Also make sure to research and understand general legal jargon as it pertains to hospital negligence and medical malpractice, no matter which hospital or doctor you choose.
Understanding Institutional Negligence and Medical Malpractice
Whether your doctor is performing a routine checkup or a scheduled surgery, it’s important to know who’s to blame in case you or a loved one falls victim to a medical mistake. Medical malpractice is a form of negligence caused by a hospital or medical personnel, while institutional negligence occurs when a medical practice fails to properly operate and maintain the facility, or fails to train and supervise its employees.
In the Dr. Vernon Cannon and DuPage Medical Group cases, for example, Cannon was accused of medical malpractice for the alleged sexual abuse of Jane Doe, while DuPage Medical Group was accused of institutional negligence for failing to supervise him despite several jarring patient reports.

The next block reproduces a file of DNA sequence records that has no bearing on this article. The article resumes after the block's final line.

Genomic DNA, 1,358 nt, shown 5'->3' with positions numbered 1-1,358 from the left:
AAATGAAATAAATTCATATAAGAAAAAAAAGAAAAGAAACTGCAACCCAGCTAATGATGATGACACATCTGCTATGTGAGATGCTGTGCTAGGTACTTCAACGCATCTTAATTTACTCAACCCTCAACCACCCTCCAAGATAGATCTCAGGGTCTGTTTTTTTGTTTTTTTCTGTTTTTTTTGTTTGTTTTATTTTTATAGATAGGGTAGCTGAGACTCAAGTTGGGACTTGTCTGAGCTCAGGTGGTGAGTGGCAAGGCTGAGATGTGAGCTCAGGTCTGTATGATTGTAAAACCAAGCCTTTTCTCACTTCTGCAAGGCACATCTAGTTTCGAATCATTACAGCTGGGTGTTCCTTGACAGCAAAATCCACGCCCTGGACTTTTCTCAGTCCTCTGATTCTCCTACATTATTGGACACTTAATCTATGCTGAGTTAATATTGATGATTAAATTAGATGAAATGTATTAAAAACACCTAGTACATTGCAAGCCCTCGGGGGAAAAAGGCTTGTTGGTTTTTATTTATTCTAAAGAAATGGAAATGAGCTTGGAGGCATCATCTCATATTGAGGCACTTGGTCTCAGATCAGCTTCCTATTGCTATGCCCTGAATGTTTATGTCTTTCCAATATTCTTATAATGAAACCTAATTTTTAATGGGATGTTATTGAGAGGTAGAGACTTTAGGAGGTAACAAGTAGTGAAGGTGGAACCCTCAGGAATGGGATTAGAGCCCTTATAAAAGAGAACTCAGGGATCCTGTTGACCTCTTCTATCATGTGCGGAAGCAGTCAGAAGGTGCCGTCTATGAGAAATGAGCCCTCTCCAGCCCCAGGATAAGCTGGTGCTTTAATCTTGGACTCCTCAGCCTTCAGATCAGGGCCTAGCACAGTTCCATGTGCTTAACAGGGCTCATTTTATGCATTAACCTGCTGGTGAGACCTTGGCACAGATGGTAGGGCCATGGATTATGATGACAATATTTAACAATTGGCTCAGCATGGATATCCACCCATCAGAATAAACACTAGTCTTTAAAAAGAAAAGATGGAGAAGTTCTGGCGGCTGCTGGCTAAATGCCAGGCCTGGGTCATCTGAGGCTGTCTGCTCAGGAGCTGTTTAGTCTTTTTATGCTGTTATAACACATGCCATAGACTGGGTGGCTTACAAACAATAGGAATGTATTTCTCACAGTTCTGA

This leads us to our next point: identifying and reporting sexual abuse by a medical professional.
Identifying Sexual Abuse by a Doctor
Unfortunately, many doctors abuse their positions of power to take advantage of their patients, leaving them confused, uncomfortable, or even unaware of the sexual occurrence. But no matter what, no form of sexual inappropriateness by a doctor is acceptable.
A few key indicators that your doctor may have been inappropriate can include:
- The doctor doesn’t explain the procedure or fails to adequately answer questions about it, leaving you feeling violated.
- The doctor examines you without gloves, or without previous discussion about what would occur.